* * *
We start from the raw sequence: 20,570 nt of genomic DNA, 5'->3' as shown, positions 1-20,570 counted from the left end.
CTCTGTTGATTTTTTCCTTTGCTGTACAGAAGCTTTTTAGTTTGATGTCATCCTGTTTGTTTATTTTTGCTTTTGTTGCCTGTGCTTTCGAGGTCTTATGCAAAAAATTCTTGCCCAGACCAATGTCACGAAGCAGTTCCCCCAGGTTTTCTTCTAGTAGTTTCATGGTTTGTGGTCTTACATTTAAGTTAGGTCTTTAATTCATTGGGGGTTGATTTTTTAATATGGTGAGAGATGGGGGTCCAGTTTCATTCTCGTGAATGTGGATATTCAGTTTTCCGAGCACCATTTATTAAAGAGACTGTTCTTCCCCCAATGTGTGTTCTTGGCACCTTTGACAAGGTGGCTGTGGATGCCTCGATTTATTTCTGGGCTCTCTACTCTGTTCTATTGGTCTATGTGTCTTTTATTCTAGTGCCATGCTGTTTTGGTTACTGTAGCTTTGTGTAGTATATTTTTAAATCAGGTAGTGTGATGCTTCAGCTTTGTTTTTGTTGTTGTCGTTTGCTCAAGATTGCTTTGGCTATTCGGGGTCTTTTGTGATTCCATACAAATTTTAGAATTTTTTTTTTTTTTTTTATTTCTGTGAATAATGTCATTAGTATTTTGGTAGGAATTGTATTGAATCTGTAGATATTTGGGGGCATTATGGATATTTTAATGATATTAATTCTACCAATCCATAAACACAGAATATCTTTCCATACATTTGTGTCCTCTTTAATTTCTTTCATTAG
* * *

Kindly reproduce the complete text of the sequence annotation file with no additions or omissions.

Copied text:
We start from the raw sequence: 20,570 nt of genomic DNA, 5'->3' as shown, positions 1-20,570 counted from the left end.
CTCTGTTGATTTTTTCCTTTGCTGTACAGAAGCTTTTTAGTTTGATGTCATCCTGTTTGTTTATTTTTGCTTTTGTTGCCTGTGCTTTCGAGGTCTTATGCAAAAAATTCTTGCCCAGACCAATGTCACGAAGCAGTTCCCCCAGGTTTTCTTCTAGTAGTTTCATGGTTTGTGGTCTTACATTTAAGTTAGGTCTTTAATTCATTGGGGGTTGATTTTTTAATATGGTGAGAGATGGGGGTCCAGTTTCATTCTCGTGAATGTGGATATTCAGTTTTCCGAGCACCATTTATTAAAGAGACTGTTCTTCCCCCAATGTGTGTTCTTGGCACCTTTGACAAGGTGGCTGTGGATGCCTCGATTTATTTCTGGGCTCTCTACTCTGTTCTATTGGTCTATGTGTCTTTTATTCTAGTGCCATGCTGTTTTGGTTACTGTAGCTTTGTGTAGTATATTTTTAAATCAGGTAGTGTGATGCTTCAGCTTTGTTTTTGTTGTTGTCGTTTGCTCAAGATTGCTTTGGCTATTCGGGGTCTTTTGTGATTCCATACAAATTTTAGAATTTTTTTTTTTTTTTTTATTTCTGTGAATAATGTCATTAGTATTTTGGTAGGAATTGTATTGAATCTGTAGATATTTGGGGGCATTATGGATATTTTAATGATATTAATTCTACCAATCCATAAACACAGAATATCTTTCCATACATTTGTGTCCTCTTTAATTTCTTTCATTAG